Insights into addiction
Mark Stevens heads up the drug and alcohol rehabilitation unit at Wesley Hospital Ashfield and said people often abuse alcohol and other drugs to contain the pain in their lives, but there are serious physical and emotional consequences that develop as a result of continued alcohol and other drug abuse.
The damage caused by drug and alcohol abuse
“The drugs that people with addictions use compromise a number of naturally occurring chemicals in the brain that we need for survival and emotional connection, like dopamine and endorphins,” he said.
“There is a pleasure and reward system in the brain that helps us meet our survival needs and motivates us to connect with other people. The healthy functioning of this system enables us to experience a sense of joy, love, connection, and bonding.
“We need natural endorphins that we get from being loved in a family for a sense of wellbeing and esteem. We also need the neurotransmitter of dopamine for vitality, curiosity and pleasure. Drugs and alcohol overstimulate these systems in the brain, and severely impair their functioning.”
“The staff at the hospital become a supportive family for many patients,” said Mark. “People feel that they are respected and that they belong.”
The need for ‘belonging’
For Mark, it is hard to overstate the importance of that connection and he talks about how people continue to use Wesley Hospital’s After Care programs for many years after discharging.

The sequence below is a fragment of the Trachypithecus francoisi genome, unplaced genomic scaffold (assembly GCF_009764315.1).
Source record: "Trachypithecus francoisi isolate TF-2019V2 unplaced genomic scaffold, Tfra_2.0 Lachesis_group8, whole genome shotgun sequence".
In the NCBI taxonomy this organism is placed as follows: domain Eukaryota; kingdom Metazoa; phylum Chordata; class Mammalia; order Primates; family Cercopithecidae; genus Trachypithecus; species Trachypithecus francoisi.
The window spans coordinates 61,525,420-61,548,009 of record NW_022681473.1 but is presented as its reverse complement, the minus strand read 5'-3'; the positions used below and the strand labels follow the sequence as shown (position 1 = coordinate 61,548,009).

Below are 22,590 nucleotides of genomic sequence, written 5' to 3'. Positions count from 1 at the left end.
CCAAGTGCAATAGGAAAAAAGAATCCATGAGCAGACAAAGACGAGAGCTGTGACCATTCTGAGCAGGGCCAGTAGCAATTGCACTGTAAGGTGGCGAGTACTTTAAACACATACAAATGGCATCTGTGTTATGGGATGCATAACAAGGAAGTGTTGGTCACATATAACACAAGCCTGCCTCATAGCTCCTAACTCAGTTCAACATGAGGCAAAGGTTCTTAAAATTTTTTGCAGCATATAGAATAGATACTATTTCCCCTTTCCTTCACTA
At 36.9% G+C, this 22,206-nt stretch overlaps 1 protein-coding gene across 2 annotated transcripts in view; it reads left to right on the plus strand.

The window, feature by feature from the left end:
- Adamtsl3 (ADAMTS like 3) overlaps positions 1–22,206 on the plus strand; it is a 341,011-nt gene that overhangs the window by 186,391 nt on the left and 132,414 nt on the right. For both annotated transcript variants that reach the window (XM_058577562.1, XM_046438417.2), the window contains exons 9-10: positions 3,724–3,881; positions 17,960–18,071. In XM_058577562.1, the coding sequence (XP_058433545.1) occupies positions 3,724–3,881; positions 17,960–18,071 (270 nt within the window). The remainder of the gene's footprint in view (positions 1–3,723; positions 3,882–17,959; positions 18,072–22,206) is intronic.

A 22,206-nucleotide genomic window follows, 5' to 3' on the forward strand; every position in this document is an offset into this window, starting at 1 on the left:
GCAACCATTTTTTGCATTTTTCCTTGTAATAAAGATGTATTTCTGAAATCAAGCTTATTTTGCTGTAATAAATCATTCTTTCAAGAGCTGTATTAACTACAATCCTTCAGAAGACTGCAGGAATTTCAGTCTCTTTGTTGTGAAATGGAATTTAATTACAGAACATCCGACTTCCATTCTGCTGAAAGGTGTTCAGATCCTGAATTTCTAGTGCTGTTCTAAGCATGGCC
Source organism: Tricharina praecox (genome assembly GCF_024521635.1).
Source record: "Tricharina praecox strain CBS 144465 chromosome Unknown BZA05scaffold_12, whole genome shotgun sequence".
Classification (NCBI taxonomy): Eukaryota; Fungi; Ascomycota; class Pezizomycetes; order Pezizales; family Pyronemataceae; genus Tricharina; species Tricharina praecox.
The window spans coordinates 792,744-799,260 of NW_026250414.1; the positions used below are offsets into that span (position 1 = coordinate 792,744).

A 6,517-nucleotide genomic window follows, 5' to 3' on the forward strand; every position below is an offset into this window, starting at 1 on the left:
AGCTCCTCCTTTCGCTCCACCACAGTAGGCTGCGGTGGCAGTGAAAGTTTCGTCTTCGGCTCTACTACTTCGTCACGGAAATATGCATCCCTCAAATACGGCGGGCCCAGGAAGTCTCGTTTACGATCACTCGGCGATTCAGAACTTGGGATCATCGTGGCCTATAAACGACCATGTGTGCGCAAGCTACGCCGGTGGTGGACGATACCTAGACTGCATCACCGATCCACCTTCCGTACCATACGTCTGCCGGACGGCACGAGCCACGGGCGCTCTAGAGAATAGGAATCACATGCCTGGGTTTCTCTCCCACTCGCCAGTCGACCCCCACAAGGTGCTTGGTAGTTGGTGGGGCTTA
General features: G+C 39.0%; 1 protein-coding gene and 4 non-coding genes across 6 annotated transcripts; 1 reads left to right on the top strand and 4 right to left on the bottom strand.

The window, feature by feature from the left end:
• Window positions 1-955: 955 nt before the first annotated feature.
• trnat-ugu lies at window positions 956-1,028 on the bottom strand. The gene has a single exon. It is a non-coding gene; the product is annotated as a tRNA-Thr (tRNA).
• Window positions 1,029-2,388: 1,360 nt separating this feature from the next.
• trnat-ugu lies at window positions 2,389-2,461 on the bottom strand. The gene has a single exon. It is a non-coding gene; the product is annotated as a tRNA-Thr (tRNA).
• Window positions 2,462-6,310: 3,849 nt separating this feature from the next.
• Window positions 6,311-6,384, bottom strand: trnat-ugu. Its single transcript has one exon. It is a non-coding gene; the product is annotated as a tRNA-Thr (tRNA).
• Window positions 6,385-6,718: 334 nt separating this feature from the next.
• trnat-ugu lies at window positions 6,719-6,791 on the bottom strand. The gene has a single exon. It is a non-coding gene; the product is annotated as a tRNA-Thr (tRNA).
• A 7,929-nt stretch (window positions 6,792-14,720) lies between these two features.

“There are some people still in our outpatient groups five years later,” he said. “Why would you do that week in, week out for years? It’s exactly because of this sense of belonging, it’s that important.”
Mark said that addiction is often seen as people making bad choices, however we see addiction as a ‘disease of choice’, alcohol and other drugs compromise areas of the brain needed for people to make healthy choices.
The way out of addiction
If and when people do decide to seek help and approach the alcohol and drug rehabilitation programs such as at Wesley Hospital, they are often in despair and certainly at a cross roads in their lives. Mark said that as well as being a physical detox the program is made up of therapy elements that also address a person’s mental and emotional wellbeing.
“At the hospital, we step into that very dark place, shine a light and say, “there’s a way out,’” he said. “We become the guides and let people know they are not alone or worthless and hopeless.
Addicts are suffering an illness.
“Society often tells people in this situation that they should get a handle on their drug and alcohol abuse and just stop. However, we see people as suffering from an illness.” And therefore deserve to be treated as patients not pariahs.
This connection is very much the launch pad for people as they rebuild their lives and often answer some spiritual questions.
“This is where I see people come back to life,” Mark said.
“People re-enter their lives - that’s the resurrection you see.”
Recovery through a connection with spirituality
There’s no denying that in many rehab programs as well as Alcoholics Anonymous, the sense of having the guidance of a higher power is a critical component.
“When people understand that there is something greater than themselves, it keeps them humble,” he said. “They start to soften and accept they don’t have to control everything. It’s a huge relief for them.”
“The story of Christ is an archetypal story for all men and women. Just as Christ surrendered himself to the cross, for people with an addiction, there is also a surrendering required to allow a transformation to take place.”
“Addiction is often defined as an outer reach for inner peace. People realise they need to go inside and that’s where prayer comes in.”
“I like to think we provide our patients the space for that at the hospital.”
For more information, visit Wesley Hospitals.